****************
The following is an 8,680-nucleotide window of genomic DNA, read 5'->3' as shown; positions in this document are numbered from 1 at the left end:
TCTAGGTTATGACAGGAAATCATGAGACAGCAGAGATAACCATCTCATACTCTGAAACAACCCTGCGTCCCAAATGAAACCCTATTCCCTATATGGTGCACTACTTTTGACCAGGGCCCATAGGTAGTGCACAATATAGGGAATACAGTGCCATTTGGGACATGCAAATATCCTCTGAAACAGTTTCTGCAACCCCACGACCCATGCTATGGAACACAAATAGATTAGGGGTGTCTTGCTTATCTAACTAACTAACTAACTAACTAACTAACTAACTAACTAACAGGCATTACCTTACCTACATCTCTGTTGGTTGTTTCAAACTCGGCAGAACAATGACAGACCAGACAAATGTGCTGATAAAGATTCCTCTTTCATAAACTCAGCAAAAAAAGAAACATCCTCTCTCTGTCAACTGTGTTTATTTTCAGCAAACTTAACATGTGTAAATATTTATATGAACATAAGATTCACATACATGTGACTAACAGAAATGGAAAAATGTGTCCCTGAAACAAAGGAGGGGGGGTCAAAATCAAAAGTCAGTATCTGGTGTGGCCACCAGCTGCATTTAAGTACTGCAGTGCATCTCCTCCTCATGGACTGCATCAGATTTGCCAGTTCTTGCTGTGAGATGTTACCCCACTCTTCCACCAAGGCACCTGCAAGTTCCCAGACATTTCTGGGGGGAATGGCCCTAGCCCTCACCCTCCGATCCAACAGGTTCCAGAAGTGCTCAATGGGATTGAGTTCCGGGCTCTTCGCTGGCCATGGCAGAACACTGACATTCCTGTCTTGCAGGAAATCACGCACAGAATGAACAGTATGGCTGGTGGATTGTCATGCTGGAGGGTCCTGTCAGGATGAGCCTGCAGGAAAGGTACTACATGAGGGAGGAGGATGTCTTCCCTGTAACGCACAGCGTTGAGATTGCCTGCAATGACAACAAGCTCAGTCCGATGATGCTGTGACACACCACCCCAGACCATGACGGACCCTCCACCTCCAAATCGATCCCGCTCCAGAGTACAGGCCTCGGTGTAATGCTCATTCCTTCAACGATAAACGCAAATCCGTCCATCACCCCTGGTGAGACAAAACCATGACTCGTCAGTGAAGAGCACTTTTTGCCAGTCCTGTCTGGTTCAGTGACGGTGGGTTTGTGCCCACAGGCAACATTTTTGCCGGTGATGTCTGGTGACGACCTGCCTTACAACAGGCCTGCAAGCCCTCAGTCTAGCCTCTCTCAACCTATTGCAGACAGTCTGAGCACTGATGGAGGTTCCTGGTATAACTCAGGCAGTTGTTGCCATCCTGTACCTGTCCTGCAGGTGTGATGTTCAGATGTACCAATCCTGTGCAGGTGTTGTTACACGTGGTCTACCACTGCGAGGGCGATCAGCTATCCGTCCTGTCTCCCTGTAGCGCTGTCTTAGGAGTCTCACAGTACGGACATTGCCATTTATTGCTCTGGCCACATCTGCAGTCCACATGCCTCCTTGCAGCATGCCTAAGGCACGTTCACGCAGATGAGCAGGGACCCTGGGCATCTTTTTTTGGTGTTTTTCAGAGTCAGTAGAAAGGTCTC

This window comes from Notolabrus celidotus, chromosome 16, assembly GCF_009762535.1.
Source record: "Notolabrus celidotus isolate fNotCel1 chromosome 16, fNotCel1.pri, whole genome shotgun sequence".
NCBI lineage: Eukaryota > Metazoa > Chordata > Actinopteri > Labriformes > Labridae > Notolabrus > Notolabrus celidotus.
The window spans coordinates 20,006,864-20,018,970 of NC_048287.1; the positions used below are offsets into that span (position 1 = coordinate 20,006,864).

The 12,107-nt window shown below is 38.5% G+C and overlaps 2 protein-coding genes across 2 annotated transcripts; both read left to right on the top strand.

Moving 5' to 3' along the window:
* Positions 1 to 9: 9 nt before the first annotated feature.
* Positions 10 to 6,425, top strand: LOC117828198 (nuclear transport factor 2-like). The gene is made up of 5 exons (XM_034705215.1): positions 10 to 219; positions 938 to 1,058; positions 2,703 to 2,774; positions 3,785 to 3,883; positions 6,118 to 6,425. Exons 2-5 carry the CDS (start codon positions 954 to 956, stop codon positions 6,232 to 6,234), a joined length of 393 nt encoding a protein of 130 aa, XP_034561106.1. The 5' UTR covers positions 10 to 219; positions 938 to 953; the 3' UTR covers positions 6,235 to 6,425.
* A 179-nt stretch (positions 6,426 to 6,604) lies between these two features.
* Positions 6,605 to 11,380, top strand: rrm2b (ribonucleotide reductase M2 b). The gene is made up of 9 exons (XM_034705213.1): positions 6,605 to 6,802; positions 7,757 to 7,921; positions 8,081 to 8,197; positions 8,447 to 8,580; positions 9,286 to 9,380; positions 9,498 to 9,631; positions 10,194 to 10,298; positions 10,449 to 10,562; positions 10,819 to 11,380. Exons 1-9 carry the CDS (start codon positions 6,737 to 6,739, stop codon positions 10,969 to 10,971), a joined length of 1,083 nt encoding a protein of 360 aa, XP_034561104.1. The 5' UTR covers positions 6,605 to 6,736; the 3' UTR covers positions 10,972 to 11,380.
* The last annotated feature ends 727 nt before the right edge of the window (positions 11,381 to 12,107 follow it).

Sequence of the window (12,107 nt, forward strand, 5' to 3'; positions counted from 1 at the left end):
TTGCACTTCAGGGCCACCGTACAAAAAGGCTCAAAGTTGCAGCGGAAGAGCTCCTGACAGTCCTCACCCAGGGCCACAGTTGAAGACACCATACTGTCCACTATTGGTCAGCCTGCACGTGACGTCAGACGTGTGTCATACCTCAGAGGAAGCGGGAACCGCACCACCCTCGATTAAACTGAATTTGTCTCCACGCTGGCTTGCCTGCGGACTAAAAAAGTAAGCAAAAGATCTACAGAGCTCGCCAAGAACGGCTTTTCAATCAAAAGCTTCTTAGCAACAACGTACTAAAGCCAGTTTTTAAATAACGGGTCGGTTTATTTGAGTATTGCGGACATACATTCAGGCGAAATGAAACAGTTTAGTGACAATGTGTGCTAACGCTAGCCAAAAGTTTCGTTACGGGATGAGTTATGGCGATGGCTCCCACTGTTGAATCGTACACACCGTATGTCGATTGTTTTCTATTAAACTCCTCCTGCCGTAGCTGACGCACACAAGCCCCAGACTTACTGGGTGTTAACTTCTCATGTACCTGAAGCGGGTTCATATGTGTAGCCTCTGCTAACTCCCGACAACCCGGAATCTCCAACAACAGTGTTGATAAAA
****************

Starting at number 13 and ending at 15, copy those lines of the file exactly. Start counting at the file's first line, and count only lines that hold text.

* The last annotated feature ends 727 nt before the right edge of the window (positions 11,381 to 12,107 follow it).

Sequence of the window (12,107 nt, forward strand, 5' to 3'; positions counted from 1 at the left end):
TTGCACTTCAGGGCCACCGTACAAAAAGGCTCAAAGTTGCAGCGGAAGAGCTCCTGACAGTCCTCACCCAGGGCCACAGTTGAAGACACCATACTGTCCACTATTGGTCAGCCTGCACGTGACGTCAGACGTGTGTCATACCTCAGAGGAAGCGGGAACCGCACCACCCTCGATTAAACTGAATTTGTCTCCACGCTGGCTTGCCTGCGGACTAAAAAAGTAAGCAAAAGATCTACAGAGCTCGCCAAGAACGGCTTTTCAATCAAAAGCTTCTTAGCAACAACGTACTAAAGCCAGTTTTTAAATAACGGGTCGGTTTATTTGAGTATTGCGGACATACATTCAGGCGAAATGAAACAGTTTAGTGACAATGTGTGCTAACGCTAGCCAAAAGTTTCGTTACGGGATGAGTTATGGCGATGGCTCCCACTGTTGAATCGTACACACCGTATGTCGATTGTTTTCTATTAAACTCCTCCTGCCGTAGCTGACGCACACAAGCCCCAGACTTACTGGGTGTTAACTTCTCATGTACCTGAAGCGGGTTCATATGTGTAGCCTCTGCTAACTCCCGACAACCCGGAATCTCCAACAACAGTGTTGATAAAA